Nahiane Burreso is one of the exchange students that has joined the Comet community this year.
Burreso is from the Basque Country (pronounced bask), which is located, in part, in Spain, but is considered a separate community from Spain. The people there have their own language (Basque) and celebrate their own culture.
Burreso speaks three languages: Basque, Spanish and English. She knows Basque and Spanish naturally and started learning English at the age of five.
Burreso described her found interest in studying abroad, “I have two older sisters and one of them came here to do just the same: to come one year as an exchange student. She went to Minnesota and I just thought that was a good idea to learn another culture and have a better English level.”
Process of becoming an exchange student
The process to become eligible to become an exchange student can be tedious. Burreso had to be deemed a good student with adequate grades. Burreso also had to pay 10,000 euros to travel to the United States. She got to pay less than the usual 11,000 euros because she applied before a certain deadline. In U.S. dollars, she paid around $11,500.
The agency recommends students that speak Spanish avoid states like Texas and Florida because they have a higher hispanic population. Exchange students typically want to be put in an area with minimal contact with their culture or language, which is why it was recommended that Burreso avoid the higher Spanish-speaking population in the U.S.
Instead Burreso got help from her agency, “The agency sends those people [an application] so we have to do a letter that talks about what we do normally, our ambitions, why we want to come here and they finally pick you.” To clarify, Burreso had to fill out a form provided by her agency where she put her abbitions, hobbies and reasons for traveling abroad.
While her parents frequently miss her, they make sure to check up on her well-being and ask her how well she is adjusting to the new atmosphere.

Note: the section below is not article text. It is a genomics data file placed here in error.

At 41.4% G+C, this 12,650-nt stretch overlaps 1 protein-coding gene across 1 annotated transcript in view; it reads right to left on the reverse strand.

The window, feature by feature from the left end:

“When I said to my friends that I was going to come to Iowa, they were like, ‘where is that?’” noted Burreso.
While North Polk could be considered a smaller school district, Burreso had to adjust quickly when she started attending North Polk. Students in the Basque Country generally have class sizes of 75 and they have a lot more options when it comes to choosing their school. Where she is from, schools are a lot more abundant, and include public schools, higher level public schools and private schools. Students there can choose which school they want, even if it is not in their district.
High schools in the Basque Country are 7th through 12 grade, although they refer to grades in a different way. Students can also finish their education at age sixteen, but most choose to continue their education.
Burreso has also witnessed several more culture shocks with the months she has been here. Students in Spain are not allowed to have permits at 14, but students are allowed to get a small motor car or moped at 15, so seeing students driving cars and other larger vehicles was a shock for her.
She also noted that people in Spain eat a lot more fish and not as much red meat. Their meal times are also different, “In Spain, we have 5 different [meals], we have breakfast, [we] have something at 11, we eat at 2 or 2:30, we eat something at 6 and then we eat dinner at 10 or 10:30pm.”
Burreso notes that the most surprising thing about attending a new school in a different country was, “People from here don’t go to you to speak, you have to. And that’s, like, a little bit hard.”
Burreso thought that the North Polk students would be eager to strike up a conversation, but found quite the opposite, “It is true that before coming here you feel like, ‘okay I’m going to make friends super fast, I’m going to come here and I’m going to speak to everyone,’ and you don’t.”
While it may have taken longer than she expected, Burreso has made many friends and is happy to call herself a Comet.